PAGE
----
News & Updates

Feb 22
Blog Post

ONC has hit a new milestone in advancing interoperability across the care continuum. A new series of voluntary tests to support standards-based application programming interfaces (APIs) leveraging Health Level Seven® (HL7®) implementation specifications developed via the Da Vinci project and the CARIN Alliance are now available in the ONC-developed Inferno testing tool. The tests are open source, with the source code freely available for use by the public on GitHub.

Feb 15
Health IT News : HIT Consultant

A new survey reveals that the healthcare industry is making significant strides towards interoperability, thanks to the adoption of standards-based application programming interfaces (APIs). The research, conducted by the Office of the National Coordinator for Health Information Technology (ONC), reveals that a majority of digital health companies are using the FHIR standard to integrate with electronic health records (EHRs).

Feb 15
Blog Post

New research from a survey of digital health companies shows that most companies (73%) use standards-based application programming interfaces (APIs) when integrating with electronic health records (EHRs) (Figure 1). In 2020, ONC finalized its Cures Act Final Rule, which codified the use of the Health Level 7® (HL7®) Fast Healthcare Interoperability Resources® (FHIR®) standard for “certified APIs” that can enable secure, programmatic access to a patient’s electronic health information (EHI). These certified APIs standardize data connectivity and format requirements so that third-party applications, like smartphone apps, can expect the same functionality and patient data when connecting to any EHR with a certified API.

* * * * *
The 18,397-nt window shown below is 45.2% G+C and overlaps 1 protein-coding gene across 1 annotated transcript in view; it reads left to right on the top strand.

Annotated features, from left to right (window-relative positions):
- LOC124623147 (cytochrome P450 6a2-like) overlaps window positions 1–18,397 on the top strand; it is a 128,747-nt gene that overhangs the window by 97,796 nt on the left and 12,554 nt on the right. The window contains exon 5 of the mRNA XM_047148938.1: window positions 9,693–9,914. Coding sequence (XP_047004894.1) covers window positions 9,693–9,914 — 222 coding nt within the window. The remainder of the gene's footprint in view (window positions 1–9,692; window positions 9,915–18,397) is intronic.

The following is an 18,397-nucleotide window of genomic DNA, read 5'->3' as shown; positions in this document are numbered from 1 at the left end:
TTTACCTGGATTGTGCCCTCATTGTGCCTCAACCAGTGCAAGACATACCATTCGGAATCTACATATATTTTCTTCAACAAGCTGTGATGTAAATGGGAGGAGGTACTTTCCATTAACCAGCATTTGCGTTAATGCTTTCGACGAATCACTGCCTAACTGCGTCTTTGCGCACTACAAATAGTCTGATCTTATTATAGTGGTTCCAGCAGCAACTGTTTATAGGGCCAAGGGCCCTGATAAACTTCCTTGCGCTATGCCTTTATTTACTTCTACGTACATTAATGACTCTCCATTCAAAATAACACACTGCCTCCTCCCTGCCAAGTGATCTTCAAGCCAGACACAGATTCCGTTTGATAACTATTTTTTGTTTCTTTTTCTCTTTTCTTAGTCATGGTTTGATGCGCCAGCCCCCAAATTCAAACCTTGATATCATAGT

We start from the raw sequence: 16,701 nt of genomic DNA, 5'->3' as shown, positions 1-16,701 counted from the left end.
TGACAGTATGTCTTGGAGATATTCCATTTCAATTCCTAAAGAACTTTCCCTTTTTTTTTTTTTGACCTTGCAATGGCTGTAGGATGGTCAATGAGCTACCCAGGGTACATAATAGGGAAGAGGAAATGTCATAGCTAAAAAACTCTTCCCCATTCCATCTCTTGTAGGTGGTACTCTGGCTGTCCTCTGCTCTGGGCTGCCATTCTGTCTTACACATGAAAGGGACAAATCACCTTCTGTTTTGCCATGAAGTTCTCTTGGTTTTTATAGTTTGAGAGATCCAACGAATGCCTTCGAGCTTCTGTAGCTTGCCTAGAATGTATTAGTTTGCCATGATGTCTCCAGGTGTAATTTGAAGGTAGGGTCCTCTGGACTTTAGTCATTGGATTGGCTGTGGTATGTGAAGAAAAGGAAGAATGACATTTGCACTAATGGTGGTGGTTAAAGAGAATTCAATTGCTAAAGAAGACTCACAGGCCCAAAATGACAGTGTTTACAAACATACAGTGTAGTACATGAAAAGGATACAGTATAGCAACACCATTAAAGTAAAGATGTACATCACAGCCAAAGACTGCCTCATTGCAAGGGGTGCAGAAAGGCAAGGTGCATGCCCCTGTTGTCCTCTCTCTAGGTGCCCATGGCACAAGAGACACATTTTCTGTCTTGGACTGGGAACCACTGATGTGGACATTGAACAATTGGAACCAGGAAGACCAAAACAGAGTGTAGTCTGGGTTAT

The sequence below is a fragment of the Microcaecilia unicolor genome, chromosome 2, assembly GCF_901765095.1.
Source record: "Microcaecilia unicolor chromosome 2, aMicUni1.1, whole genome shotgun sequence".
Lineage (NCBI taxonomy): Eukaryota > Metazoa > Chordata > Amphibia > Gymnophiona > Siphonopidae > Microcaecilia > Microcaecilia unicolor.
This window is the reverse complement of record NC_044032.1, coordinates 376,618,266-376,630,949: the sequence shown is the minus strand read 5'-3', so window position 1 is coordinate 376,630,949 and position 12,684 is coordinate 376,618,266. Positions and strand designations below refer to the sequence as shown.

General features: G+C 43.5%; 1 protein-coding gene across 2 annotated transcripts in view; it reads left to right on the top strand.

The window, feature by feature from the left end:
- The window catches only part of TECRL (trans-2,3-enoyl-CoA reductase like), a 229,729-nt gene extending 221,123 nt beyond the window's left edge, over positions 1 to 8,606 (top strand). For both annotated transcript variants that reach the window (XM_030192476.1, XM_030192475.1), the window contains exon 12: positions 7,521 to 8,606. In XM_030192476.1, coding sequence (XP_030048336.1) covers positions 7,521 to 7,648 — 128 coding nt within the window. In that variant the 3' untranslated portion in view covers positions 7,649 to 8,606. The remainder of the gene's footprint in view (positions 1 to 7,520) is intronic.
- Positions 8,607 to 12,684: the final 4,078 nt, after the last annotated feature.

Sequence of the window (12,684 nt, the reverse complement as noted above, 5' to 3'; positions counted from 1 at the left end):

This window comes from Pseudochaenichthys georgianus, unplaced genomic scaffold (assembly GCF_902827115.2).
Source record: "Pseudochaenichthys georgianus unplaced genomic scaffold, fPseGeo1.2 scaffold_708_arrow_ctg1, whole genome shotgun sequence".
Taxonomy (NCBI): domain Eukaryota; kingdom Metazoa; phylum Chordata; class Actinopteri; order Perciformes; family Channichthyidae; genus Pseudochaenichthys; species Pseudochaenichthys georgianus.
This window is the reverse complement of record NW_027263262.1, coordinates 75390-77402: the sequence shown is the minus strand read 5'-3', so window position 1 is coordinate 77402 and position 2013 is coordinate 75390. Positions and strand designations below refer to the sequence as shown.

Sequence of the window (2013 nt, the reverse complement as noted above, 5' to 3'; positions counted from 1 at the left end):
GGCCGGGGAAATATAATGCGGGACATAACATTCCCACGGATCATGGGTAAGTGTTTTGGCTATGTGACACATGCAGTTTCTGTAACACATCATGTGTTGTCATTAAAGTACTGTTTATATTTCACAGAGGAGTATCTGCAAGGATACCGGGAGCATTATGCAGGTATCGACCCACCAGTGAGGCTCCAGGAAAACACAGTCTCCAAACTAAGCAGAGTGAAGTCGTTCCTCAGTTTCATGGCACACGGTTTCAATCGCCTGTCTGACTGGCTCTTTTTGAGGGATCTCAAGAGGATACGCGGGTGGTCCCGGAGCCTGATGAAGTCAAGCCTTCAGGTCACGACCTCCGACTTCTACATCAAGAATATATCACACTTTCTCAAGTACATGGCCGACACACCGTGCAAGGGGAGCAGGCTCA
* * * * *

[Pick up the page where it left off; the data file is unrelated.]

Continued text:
Feb 14
Health IT News : Forbes

There is no central clearinghouse for regulating algorithms used in healthcare. Certain commercial applications, such as the heart rate monitor in the Apple Watch, are authorized by the Food and Drug Administration. However, algorithms developed by electronic health records companies, like Epic or Oracle Cerner, fall under the Office of the National Coordinator for Health IT, or ONC. “We are not regulating the AI-enabled tools themselves,” ONC director Micky Tripathi told Forbes about the new rules his agency recently finalized that go into effect on March 11, 2024. Rather, he compares the approach to a “nutrition label” found on food packaging – electronic health records companies will be required to document 33 different data elements that give their hospital and doctor customers information about what data the model is trained on and how it works. In technical parlance, these labels are often called model cards. “We're not getting deep into ‘is this a good product, is this a bad product,” said Tripathi. “We're just saying information should be provided to the customer, so that they themselves can make the decision. But it applies to a much broader array of products than FDA regulations do.”

Feb 13
Health IT News : ChilCast

I recently spoke with Micky Tripathi, National Coordinator for Health Information Technology, about assessing value in digital health / healthcare IT investments and how federal action can help coordinate progress in healthcare technology. We discussed the role of federal policy, highlights from recent ONC legislation, and opportunities ahead.  Join us on a journey through Micky's unconventional path from political science to spearheading health data interoperability initiatives, and glean insights into the transformative impact of federal regulations like the 21st Century Cures Act on the adoption of healthcare IT.